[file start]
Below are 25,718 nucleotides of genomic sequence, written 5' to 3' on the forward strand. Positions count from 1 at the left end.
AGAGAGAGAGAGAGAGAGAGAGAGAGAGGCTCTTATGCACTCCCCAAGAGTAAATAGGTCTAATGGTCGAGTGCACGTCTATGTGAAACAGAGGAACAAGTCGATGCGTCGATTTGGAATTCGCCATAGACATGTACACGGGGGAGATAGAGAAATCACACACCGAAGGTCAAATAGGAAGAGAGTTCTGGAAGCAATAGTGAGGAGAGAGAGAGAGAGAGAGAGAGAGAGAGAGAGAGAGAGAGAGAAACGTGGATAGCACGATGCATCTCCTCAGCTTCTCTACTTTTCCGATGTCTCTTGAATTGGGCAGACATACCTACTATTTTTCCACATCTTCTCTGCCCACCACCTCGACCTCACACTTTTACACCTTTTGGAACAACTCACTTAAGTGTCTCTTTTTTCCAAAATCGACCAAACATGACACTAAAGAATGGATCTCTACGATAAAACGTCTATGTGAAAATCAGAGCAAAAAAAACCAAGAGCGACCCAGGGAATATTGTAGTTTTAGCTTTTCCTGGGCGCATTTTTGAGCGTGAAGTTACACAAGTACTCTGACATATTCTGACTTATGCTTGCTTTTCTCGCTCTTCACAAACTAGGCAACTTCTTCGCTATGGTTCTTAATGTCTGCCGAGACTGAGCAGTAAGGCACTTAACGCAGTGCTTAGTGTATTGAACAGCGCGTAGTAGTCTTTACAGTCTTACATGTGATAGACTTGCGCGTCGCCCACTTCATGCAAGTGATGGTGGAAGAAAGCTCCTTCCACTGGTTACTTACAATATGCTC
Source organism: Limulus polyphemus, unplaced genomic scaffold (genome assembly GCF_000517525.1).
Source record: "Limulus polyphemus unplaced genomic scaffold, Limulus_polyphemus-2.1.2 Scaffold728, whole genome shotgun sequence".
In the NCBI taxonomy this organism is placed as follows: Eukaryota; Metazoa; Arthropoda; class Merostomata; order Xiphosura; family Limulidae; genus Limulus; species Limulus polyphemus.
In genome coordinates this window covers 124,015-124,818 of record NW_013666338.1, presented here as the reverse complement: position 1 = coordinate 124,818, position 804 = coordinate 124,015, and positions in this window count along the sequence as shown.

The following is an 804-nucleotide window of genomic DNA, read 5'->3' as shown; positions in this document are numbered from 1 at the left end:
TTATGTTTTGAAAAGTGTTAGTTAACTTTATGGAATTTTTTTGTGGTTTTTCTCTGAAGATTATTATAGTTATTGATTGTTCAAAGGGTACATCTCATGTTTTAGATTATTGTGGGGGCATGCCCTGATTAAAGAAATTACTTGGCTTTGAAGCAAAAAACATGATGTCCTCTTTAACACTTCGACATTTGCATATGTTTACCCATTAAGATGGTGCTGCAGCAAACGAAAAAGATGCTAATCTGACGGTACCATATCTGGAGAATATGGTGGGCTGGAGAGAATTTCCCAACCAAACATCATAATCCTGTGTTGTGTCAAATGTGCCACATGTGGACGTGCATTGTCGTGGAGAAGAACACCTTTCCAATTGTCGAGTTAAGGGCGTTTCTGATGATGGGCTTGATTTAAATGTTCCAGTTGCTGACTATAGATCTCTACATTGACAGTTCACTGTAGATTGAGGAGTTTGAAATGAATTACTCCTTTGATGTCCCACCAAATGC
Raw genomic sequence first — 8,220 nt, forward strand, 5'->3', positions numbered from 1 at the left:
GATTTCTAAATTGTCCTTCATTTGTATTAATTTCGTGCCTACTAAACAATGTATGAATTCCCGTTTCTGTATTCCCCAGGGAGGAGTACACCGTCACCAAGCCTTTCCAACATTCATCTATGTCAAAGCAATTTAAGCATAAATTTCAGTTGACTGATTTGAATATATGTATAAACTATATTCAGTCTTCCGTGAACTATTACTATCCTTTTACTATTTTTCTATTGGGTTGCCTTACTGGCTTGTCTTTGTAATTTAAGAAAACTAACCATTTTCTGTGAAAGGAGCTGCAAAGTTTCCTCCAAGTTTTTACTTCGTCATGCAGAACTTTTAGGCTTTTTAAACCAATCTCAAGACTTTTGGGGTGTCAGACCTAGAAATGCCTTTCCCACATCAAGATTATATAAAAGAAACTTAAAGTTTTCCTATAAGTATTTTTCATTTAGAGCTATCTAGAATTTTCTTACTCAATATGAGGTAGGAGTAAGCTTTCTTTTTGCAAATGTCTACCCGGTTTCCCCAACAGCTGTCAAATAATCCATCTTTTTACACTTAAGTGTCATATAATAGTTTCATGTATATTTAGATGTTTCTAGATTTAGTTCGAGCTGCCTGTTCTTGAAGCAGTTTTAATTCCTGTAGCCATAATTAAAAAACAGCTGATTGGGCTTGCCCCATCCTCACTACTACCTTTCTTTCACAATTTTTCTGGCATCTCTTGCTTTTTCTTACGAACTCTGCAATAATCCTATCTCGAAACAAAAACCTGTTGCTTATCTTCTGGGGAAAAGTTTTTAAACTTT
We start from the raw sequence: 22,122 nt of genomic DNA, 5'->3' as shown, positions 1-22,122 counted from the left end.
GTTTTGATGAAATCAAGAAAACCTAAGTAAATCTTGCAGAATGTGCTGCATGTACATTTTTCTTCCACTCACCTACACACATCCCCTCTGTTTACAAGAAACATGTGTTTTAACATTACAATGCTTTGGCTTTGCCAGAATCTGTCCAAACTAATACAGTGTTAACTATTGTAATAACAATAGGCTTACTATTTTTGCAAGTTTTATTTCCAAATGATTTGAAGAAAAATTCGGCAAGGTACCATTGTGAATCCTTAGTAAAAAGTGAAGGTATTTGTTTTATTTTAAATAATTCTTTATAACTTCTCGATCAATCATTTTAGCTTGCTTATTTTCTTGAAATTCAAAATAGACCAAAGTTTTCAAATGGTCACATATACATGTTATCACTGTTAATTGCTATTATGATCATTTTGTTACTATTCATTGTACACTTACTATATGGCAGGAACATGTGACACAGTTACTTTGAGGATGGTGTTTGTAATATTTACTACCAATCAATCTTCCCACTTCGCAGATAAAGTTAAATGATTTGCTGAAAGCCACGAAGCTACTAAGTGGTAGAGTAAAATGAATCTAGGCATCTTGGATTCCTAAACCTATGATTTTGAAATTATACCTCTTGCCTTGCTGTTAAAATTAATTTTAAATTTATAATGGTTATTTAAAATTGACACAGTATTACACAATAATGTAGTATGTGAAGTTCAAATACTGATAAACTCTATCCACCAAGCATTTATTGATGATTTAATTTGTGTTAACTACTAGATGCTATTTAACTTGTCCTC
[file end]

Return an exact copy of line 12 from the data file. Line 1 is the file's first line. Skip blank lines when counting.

GTTTTGATGAAATCAAGAAAACCTAAGTAAATCTTGCAGAATGTGCTGCATGTACATTTTTCTTCCACTCACCTACACACATCCCCTCTGTTTACAAGAAACATGTGTTTTAACATTACAATGCTTTGGCTTTGCCAGAATCTGTCCAAACTAATACAGTGTTAACTATTGTAATAACAATAGGCTTACTATTTTTGCAAGTTTTATTTCCAAATGATTTGAAGAAAAATTCGGCAAGGTACCATTGTGAATCCTTAGTAAAAAGTGAAGGTATTTGTTTTATTTTAAATAATTCTTTATAACTTCTCGATCAATCATTTTAGCTTGCTTATTTTCTTGAAATTCAAAATAGACCAAAGTTTTCAAATGGTCACATATACATGTTATCACTGTTAATTGCTATTATGATCATTTTGTTACTATTCATTGTACACTTACTATATGGCAGGAACATGTGACACAGTTACTTTGAGGATGGTGTTTGTAATATTTACTACCAATCAATCTTCCCACTTCGCAGATAAAGTTAAATGATTTGCTGAAAGCCACGAAGCTACTAAGTGGTAGAGTAAAATGAATCTAGGCATCTTGGATTCCTAAACCTATGATTTTGAAATTATACCTCTTGCCTTGCTGTTAAAATTAATTTTAAATTTATAATGGTTATTTAAAATTGACACAGTATTACACAATAATGTAGTATGTGAAGTTCAAATACTGATAAACTCTATCCACCAAGCATTTATTGATGATTTAATTTGTGTTAACTACTAGATGCTATTTAACTTGTCCTC